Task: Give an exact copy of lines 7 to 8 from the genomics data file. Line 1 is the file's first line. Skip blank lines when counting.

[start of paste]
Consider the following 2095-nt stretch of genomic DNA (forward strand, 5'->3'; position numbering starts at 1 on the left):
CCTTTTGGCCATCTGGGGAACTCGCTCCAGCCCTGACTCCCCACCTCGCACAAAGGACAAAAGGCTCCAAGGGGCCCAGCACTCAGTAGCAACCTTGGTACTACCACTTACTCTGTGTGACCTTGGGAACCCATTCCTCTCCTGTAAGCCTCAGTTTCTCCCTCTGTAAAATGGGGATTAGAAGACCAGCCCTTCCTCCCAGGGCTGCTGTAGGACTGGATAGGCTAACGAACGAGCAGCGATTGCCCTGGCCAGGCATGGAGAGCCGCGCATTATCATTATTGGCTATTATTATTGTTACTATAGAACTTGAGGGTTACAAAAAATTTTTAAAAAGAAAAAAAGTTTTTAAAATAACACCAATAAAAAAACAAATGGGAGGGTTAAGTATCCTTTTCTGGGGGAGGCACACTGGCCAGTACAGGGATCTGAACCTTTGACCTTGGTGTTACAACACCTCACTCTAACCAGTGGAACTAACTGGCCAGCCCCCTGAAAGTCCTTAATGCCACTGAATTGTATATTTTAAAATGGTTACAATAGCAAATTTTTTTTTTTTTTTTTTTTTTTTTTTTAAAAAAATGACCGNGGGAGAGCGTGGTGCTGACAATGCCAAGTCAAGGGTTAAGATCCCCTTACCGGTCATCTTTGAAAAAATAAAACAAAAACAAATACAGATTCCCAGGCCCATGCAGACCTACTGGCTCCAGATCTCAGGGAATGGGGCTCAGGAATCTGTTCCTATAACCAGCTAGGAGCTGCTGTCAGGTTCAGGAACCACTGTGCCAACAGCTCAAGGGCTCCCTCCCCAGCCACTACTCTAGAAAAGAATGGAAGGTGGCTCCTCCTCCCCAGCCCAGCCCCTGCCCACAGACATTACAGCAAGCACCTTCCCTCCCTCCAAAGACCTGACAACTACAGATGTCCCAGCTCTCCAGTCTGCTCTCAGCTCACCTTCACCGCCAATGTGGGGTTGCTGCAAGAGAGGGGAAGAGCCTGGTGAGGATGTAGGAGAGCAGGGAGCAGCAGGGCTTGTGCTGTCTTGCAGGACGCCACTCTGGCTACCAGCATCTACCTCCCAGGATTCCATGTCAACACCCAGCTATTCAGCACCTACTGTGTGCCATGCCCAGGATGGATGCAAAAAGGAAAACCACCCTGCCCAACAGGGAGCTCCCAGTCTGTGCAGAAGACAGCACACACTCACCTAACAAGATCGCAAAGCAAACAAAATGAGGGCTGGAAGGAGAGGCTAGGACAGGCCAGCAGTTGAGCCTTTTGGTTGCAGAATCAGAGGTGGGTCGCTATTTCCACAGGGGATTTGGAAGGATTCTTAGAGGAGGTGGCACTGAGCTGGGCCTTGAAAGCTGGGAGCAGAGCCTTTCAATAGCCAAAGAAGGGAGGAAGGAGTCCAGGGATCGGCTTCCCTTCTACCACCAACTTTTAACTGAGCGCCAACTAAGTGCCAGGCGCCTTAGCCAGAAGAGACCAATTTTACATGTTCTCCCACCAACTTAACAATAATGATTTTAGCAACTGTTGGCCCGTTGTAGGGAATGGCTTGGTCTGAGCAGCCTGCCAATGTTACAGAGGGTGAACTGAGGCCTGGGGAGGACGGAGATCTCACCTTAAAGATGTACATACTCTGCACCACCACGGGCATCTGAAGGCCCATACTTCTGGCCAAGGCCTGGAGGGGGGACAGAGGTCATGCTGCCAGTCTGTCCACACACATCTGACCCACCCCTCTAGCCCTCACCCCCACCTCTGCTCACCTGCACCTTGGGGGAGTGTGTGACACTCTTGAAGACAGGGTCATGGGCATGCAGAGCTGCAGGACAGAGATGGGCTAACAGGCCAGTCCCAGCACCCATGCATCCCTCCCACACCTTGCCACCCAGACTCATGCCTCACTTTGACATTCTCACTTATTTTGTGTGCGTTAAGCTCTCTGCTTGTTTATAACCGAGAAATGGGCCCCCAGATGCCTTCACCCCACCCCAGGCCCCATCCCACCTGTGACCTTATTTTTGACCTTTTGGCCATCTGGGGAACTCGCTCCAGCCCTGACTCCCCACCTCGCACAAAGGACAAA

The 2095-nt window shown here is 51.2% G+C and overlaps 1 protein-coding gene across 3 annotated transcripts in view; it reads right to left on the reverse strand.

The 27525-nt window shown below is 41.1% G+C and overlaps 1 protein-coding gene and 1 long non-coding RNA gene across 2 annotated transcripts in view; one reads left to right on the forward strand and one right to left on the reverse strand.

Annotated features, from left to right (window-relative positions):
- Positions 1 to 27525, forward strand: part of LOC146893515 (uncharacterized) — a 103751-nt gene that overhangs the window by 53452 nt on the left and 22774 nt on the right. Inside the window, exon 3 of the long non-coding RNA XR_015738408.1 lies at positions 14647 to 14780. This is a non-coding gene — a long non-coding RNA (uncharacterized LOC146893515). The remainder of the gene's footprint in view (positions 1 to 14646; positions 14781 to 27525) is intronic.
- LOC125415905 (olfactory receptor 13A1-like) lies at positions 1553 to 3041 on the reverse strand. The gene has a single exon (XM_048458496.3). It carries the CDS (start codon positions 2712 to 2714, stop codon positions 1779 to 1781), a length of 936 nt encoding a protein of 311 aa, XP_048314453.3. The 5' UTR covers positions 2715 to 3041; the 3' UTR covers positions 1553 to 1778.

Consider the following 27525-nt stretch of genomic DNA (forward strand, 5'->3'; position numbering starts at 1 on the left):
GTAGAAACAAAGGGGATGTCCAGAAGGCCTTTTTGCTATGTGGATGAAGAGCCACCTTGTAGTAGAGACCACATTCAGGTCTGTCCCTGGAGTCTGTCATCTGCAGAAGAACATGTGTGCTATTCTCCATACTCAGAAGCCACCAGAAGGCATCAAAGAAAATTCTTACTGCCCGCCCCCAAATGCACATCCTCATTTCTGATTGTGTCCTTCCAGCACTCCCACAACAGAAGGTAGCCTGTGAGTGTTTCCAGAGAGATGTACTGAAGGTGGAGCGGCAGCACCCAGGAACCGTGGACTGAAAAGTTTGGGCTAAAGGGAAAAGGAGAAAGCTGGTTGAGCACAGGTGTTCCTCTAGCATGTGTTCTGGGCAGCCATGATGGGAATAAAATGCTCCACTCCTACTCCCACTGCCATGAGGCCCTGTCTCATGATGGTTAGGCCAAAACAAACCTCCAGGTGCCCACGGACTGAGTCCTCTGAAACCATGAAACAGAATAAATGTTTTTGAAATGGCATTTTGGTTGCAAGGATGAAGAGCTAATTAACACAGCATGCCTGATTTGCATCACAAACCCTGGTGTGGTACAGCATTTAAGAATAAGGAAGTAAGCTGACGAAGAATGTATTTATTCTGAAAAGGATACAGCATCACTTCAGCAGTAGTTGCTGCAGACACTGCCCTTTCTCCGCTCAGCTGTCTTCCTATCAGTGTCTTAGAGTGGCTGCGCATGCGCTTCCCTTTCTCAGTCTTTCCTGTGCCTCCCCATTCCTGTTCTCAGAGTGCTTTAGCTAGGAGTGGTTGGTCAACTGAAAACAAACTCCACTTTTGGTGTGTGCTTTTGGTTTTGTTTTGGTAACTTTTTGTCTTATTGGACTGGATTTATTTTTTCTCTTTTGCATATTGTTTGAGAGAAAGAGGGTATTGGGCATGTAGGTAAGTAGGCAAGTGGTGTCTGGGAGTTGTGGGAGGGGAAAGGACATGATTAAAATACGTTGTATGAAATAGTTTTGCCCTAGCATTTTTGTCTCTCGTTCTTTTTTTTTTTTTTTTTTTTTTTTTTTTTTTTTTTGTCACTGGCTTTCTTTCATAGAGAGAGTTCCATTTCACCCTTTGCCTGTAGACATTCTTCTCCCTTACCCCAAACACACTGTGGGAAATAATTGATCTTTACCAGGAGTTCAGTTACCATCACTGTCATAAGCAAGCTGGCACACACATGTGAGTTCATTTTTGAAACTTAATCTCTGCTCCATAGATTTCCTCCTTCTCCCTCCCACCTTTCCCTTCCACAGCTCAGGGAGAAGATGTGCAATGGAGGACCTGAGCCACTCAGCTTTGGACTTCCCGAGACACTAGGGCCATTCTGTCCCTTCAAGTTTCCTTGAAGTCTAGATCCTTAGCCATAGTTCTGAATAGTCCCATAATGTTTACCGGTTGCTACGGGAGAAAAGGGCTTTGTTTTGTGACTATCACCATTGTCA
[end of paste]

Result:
- LOC125415905 (olfactory receptor 13A1-like) lies at positions 1553 to 3041 on the reverse strand. The gene has a single exon (XM_048458496.3). It carries the CDS (start codon positions 2712 to 2714, stop codon positions 1779 to 1781), a length of 936 nt encoding a protein of 311 aa, XP_048314453.3. The 5' UTR covers positions 2715 to 3041; the 3' UTR covers positions 1553 to 1778.

Consider the following 27525-nt stretch of genomic DNA (forward strand, 5'->3'; position numbering starts at 1 on the left):